Demand feeding will not only nourish you physically, but emotionally as well. Once you life the bans on food and feel “entitled” to eat, you’ll start “feeding” yourself in other ways. Also, by removing the emotional commotion in your life concerning dieting and eating, which is really just a smokescreen, you’ll be able to get to the real source of your anxieties. Instead of running away to food, you’ll be able to “sit” with your anxieties long enough to give them their proper name.

The $64,000 Question
Will you gain weight on an anti-diet that lets you eat what you want? Only if your current weight is Twiggy-like and so unnatural that to maintain it requires unhealthy semistarvation. Most women are delighted and surprised to find that once they start eating what they want when they want it, they settle into their ideal weights. And because all foods on this diet are legal, women quickly discover that the chocolate cupcakes they would have died for while dieting become pretty ho hum once they take up demand feeding.

Because all foods are legal and legitimate in any amount, there’s no impetus to cheat. That explains why one of the cardinal rules of demand feeding is that you keep your favorite foods near you at all times, whether it’s stocking your cupboards with cookies or toting a food bag filled with candy bars and potato chips to work with you.
By now you’re probably convinced that we, along with the entire staff at Shape magazine, have gone bonkers. We urge you to put aside your skepticism and give this diet-free approach a chance. It works!

Getting Started

Let’s start with a few words on why and how you become a compulsive overeater. There’s no one single cause for compulsive overeating. You don’t binge on ice cream because your mother dropped you on your head or neglected to feed you when you cried. Many of us, ourselves included, became compulsive eaters in response to societal pressures to be thinner; other women began binging in response to life pressures they couldn’t handle. Whatever its genesis, compulsive eating always involves the separation of food from stomach hunger, which means that we lose our most basic guideline for existence: We no longer know how to reach out for the supplies we need.

While a normal eaters sees food as fuel, a compulsive eaters sees food fulfilling this goal only incidentally. The “hungry” signal rarely sends her to the fridge; more often a compulsive eater eats in response to anxiety. To learn to distinguish between real hunger and emotional hunger, think of hunger as coming in to varieties: stomach hunger and mouth hunger.

Stomach hunger is the physiological hunger that sustains life and is connected to our biological need to refuel. Unfortunately, most compulsive eaters rarely experience this. Mouth hunger, or psychological hunger, which is what most compulsive eaters respond to, is eating because it’s there, because it tastes good or looks delicious, because it’s time for a meal, because someone went to the trouble to prepare it, because we feel anxious, lonely, depressed, bored, happy – for any reason except the fact that we’re truly physiologically hungry.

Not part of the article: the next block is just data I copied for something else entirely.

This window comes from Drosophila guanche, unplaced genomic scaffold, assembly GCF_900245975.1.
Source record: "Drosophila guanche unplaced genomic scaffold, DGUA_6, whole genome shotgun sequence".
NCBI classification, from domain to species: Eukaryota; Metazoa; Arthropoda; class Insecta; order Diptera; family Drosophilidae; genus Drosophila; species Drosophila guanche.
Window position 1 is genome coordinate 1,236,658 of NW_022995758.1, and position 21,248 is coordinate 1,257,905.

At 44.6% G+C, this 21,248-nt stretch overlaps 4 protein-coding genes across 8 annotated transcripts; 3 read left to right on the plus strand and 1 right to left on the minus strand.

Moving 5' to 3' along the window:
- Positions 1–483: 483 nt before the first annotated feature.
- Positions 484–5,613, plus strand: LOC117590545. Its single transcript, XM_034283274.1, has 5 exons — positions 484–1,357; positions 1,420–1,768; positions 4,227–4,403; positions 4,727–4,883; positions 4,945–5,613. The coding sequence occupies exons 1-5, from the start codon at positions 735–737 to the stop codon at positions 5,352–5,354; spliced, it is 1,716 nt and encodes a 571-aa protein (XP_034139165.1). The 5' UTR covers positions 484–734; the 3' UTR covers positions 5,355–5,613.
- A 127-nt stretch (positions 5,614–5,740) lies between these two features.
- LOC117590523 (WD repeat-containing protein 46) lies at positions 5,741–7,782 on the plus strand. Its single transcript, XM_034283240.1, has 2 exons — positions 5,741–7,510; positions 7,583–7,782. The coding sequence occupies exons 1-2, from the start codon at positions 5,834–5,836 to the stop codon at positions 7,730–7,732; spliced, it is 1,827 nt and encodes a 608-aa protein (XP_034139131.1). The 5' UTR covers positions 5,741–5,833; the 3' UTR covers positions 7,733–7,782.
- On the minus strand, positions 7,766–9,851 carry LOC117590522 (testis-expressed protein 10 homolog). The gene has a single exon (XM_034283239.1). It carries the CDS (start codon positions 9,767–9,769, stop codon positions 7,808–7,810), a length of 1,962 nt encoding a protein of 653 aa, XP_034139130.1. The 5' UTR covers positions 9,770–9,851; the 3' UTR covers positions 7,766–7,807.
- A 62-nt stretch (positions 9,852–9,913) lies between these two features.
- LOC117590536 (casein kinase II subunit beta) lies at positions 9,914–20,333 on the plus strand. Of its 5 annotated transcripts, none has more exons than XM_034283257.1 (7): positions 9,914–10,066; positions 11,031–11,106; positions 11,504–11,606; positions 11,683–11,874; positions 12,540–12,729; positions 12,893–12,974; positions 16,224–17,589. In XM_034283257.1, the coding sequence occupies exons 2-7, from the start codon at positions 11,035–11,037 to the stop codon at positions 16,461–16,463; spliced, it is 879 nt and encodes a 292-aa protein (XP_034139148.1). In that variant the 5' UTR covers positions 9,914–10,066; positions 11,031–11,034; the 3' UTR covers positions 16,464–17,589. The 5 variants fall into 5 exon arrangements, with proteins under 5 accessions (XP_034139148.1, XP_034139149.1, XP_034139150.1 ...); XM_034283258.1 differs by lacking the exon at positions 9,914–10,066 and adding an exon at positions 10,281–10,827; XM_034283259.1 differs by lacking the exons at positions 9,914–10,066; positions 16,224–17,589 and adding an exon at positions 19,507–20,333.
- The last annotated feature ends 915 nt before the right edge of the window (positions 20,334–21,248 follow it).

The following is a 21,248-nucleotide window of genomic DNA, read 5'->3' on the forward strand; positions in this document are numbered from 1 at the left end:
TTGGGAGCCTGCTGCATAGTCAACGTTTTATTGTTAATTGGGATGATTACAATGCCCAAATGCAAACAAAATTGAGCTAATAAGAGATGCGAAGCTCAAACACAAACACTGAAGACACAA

Mouth hunger is what sends us searching for a 24-hour pizza joint in the middle of the night, and keeps us munching long after we feel full.

How To Become A Demand Feeder
The goal of demand feeding is to break your habit of responding to mouth hunger and to relearn responding to stomach hunger. This requires time, patience, practice and the ability to love and accept your body enough to feed it the food it needs and wants, when it needs and wants it. You may find it easier to accomplish if you follow these steps.

1. Start a food ledger.
To become acquainted with your eating patterns, keep a ledger, recording when you eat and why. Ask yourself, “Am I hungry or is something else prompting my desire for food?” Don’t be hard on yourself; you job is to collect data, not judge or criticize yourself (we all know where that leads). Once you’ve recognized a pattern, you’re ready to take concrete steps to get back in sync with your natural stomach hunger.

2. Put yourself on a demand feeding schedule.
We want you to allow yourself to get hungry and eat on you own schedule, just as infants get hungry and eat on theirs. One day you may want to eat twice, another day, six or eight times. If you’re hungry at 4 p.m., eat then instead of waiting until 6 p.m., which will put you out of touch with your hunger. Your goal for now is to abandon all external cues like calorie charts and meal times and rediscover the internal cues you buried long ago. On your new schedule there is no such thing as breakfast, lunch or dinner – only times of day when your body tells you to eat.

Each time you experience physiological hunger and respond by feeding it, you’ll reaffirm that you can meet your own needs, and that your needs are worth paying attention to. So powerful is this message that the more you experience it, the stronger your psychological base will be. Believe it or not, the more times you can eat from physiological hunger, the better off you’ll be.

3. Learn to recognize your stomach hunger signals.